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  • The Real Fiscal Crisis

    This week, Heritage senior fellow J.D. Foster squares off with American Prospect’s Robert Kuttner over how Congress should address the economy next in The Los Angeles Times. First JD:

    The Paulson plan was certainly no cure-all; it was intended to keep capital markets functioning so they can resolve their own problems. The plan’s core was to make up to $700 billion of taxpayer funds available to purchase low-quality assets. We need additional steps, such as expanding the reach of deposit insurance at commercial banks. The problem began with housing, but it has now spread far beyond. Another homeowner bailout bill just won’t make much difference.

    We face two choices. We can vent on the Paulson plan, as House members who voted against it earlier today, have done. Or months from now we can vent at Congress for not passing the plan, as the ranks of the unemployed swell by a couple million or more. The issue is whether to act to reduce the depth and duration of the economic slowdown, not whether to prevent it.

    The Paulson plan’s sticker price of $700 billion is shocking, but in context, the consequences for the federal debt and deficit are relatively minor. The real fiscal crisis, which is just around the corner, is more than 100 times greater. That crisis involves the promises made through Medicare and Social Security. Compared with the excess costs in these central federal entitlement programs, the Paulson plan’s size is just a warm-up.

    Kuttner on the other hand, wants to turn the federal government into the world’s largest landlord:

    First, rescue the money markets and the toxic securities by refinancing the underlying mortgages — rather than bailing out the banks. In the Great Depression, Franklin Roosevelt’s Home Owners Loan Corp., a branch of the government, refinanced one out of every five mortgages. Roosevelt’s administration saved about 1 million Americans from foreclosure. No middlemen got rich.

    Posted in Economics [slideshow_deploy]

    4 Responses to The Real Fiscal Crisis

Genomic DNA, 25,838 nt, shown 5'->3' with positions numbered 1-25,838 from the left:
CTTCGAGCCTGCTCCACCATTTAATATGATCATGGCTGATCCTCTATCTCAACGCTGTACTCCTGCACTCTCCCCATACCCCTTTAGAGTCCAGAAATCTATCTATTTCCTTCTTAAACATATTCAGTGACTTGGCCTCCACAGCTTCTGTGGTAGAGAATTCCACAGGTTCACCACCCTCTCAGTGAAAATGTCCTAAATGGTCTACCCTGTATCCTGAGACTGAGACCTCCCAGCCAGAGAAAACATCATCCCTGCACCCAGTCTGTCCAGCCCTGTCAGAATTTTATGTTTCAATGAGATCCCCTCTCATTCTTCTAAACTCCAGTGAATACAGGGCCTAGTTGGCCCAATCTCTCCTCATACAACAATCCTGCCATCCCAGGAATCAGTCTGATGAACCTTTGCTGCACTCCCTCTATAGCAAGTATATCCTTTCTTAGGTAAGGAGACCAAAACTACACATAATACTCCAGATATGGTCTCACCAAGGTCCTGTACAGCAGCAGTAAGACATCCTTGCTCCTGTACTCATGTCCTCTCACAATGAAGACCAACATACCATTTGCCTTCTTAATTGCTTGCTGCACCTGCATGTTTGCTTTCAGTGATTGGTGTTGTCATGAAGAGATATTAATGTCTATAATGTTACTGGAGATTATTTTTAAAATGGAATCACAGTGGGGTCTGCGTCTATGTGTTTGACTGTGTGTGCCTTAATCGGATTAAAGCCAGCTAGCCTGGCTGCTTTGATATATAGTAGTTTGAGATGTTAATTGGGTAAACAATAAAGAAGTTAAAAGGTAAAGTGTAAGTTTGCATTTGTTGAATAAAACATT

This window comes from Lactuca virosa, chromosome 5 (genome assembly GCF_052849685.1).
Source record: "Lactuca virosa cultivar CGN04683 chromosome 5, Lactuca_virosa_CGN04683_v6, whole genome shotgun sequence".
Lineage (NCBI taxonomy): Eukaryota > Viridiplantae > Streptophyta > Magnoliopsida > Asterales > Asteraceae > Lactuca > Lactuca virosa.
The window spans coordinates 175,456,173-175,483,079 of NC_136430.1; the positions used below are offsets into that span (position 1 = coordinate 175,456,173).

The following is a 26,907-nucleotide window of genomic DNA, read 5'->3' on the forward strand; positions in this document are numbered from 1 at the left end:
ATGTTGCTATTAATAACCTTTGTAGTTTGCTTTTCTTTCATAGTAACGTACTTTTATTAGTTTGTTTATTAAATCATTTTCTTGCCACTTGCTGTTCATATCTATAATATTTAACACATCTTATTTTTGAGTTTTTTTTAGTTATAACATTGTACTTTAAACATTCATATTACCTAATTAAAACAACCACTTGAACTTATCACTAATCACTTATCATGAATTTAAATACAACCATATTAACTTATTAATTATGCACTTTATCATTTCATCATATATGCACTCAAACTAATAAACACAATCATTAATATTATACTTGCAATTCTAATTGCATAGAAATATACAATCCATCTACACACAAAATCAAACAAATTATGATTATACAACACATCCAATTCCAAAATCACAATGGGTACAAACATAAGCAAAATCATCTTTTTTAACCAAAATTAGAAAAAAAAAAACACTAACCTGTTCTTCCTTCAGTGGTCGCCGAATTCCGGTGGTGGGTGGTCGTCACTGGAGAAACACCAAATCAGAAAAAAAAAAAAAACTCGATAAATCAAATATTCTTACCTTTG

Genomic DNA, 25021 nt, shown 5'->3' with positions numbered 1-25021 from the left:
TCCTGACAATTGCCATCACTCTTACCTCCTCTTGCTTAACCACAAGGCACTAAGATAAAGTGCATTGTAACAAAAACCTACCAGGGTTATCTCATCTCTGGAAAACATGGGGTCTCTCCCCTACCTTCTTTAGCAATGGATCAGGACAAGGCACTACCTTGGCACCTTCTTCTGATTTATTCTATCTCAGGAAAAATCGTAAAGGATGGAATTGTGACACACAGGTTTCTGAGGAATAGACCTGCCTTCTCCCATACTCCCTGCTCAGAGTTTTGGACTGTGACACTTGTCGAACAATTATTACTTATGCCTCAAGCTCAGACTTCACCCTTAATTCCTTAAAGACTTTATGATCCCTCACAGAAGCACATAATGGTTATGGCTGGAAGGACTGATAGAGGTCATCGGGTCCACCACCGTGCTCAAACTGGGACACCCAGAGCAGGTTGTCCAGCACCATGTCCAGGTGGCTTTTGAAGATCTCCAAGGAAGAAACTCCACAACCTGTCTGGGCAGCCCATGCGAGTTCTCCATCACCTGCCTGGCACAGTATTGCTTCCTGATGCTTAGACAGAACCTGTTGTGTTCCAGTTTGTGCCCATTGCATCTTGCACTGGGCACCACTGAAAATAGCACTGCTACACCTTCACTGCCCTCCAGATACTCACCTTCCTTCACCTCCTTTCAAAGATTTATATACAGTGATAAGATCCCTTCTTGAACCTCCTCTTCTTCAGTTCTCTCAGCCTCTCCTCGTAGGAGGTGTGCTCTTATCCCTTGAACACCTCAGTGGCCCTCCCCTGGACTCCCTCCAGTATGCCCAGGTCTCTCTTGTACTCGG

1. Jon, Columbus says:

      Stop the bailout! This is not free market, this is statist intervention. Get this commercial on tv and spread the free market message!


    2. Fred Manassas, VA says:

      I am actually opposed to this so-called bailout. I see no valid reason why those of us who spent a lifetime scrimping and saving so we could afford the things we have should be required to now pay for someone else's lack of financial wisdom. The rule is simple, do not spend more than you can pay for.

      Having said that, I understand the need to do something to help a lot of people.

      However, until the congress puts some real teeth into the laws to prevent such things from happening again, I will continue to oppose a bailout.

      Those who perpetrated this mess are sitting on their collective backsides, laughing, because they have their tens (hundreds?) of millions of dollars in safe havens.


    3. Brittanicus says:

      Obama has already repeated that their will be a path to citizenship, for lawbreakers..AMNESTY! With the bailout of mega investment business and banks on the front burner. Nobody dare mention, that illegal immigration is implicated in this financial catastrophe?

      http://www.michellemalkin.com/2008/09/24/illegal-immigra... /


    4. Jon, Columbus says:

      I'm with both of you on this.

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